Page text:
This project studied the health and financial benefits of public investments in reproductive, maternal, newborn, adolescent, and child health (RMNACH). In four of the six countries where we have ongoing research—Ghana, India (Uttar Pradesh), Kenya, and Nigeria—RMNACH conditions account for over 50% of the burden of disease, as measured in disability-adjusted life years. The toll that this burden exerts on individual and family finances is enormous. A recent study showed that while the incidence of catastrophic health expenses seems to be reducing in Ghana and Sri Lanka, it has remained unchanged in Kenya, and is on an upward trend in Nigeria and India. If these trends continue, poor families in these countries would be left behind in the attainment of the Sustainable Development Goals (SDGs) related to RMNCAH. Progress would also be delayed on another important SDG goal: reducing poverty.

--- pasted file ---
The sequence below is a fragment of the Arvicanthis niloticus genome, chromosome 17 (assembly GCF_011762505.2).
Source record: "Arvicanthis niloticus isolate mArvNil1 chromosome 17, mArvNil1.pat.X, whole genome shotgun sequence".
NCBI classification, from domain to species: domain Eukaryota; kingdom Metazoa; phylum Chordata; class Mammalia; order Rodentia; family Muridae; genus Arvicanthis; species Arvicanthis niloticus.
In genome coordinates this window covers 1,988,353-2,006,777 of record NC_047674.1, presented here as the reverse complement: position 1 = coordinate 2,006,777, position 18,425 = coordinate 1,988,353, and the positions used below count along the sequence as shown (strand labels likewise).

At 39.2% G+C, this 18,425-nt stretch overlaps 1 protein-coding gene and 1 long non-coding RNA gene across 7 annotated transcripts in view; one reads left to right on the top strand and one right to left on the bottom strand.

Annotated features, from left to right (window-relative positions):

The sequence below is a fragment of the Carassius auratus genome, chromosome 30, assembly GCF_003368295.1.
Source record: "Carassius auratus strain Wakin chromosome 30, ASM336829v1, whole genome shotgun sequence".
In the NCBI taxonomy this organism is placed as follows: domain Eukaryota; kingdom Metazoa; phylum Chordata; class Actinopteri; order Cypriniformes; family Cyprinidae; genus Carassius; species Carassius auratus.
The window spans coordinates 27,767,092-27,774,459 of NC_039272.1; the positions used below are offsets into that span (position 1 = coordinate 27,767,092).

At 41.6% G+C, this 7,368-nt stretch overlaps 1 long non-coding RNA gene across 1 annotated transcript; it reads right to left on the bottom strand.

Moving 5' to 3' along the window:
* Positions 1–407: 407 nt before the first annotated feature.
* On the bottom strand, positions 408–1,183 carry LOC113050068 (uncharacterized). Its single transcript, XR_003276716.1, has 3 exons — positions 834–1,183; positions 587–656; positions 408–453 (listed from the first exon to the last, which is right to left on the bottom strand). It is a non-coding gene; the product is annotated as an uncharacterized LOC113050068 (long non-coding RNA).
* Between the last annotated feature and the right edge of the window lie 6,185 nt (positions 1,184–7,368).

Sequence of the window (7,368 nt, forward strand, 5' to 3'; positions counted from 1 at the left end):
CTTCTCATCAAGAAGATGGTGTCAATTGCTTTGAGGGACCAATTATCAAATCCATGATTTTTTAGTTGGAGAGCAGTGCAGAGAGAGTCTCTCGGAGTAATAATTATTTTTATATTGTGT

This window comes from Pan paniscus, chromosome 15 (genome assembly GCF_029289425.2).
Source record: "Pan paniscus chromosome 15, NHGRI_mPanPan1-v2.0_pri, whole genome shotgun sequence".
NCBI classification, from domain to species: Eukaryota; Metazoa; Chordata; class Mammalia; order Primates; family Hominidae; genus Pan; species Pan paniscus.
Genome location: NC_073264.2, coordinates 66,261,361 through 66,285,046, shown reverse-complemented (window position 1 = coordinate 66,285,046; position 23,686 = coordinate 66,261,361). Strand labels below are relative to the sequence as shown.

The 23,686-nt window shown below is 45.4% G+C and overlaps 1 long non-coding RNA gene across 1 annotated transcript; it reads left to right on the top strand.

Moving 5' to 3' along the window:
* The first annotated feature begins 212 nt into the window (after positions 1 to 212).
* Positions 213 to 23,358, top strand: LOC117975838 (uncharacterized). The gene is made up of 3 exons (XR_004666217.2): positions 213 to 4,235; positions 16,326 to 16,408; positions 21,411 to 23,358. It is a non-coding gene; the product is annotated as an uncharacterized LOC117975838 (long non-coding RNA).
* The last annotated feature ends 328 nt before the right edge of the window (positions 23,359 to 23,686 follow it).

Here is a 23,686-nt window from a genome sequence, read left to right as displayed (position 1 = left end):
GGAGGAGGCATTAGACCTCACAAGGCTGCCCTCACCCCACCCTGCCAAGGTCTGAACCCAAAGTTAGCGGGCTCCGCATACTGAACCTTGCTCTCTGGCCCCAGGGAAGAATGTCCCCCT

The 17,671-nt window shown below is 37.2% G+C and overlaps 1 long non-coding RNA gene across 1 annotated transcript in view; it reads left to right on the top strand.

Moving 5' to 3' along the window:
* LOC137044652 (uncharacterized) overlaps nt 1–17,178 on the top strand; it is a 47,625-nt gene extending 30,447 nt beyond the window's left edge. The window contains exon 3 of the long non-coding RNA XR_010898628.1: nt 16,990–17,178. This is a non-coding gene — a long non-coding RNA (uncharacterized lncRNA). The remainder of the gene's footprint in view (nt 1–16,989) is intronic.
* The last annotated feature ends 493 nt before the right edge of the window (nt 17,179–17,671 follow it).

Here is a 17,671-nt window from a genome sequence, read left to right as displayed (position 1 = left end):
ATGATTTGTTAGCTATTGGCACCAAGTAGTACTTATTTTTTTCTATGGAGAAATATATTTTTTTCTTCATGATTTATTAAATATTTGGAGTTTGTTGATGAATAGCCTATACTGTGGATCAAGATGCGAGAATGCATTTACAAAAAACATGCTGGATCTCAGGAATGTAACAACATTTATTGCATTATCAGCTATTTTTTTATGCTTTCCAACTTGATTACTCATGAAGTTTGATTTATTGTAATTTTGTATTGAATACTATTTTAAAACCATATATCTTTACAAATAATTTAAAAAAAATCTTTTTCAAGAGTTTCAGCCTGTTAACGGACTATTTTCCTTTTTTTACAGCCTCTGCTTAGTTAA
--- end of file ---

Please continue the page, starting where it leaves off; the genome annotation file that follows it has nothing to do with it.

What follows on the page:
This project will generate evidence to inform policy makers through the assessment of the potential health and financial benefits that would accrue to households from the adoption of different funding mechanisms for RMNACH in India and Nigeria. This analysis will (a) examine the potential economic impact on households from public investments in RMNCAH interventions, and (b) assess the differential distribution of the benefits across household income profiles.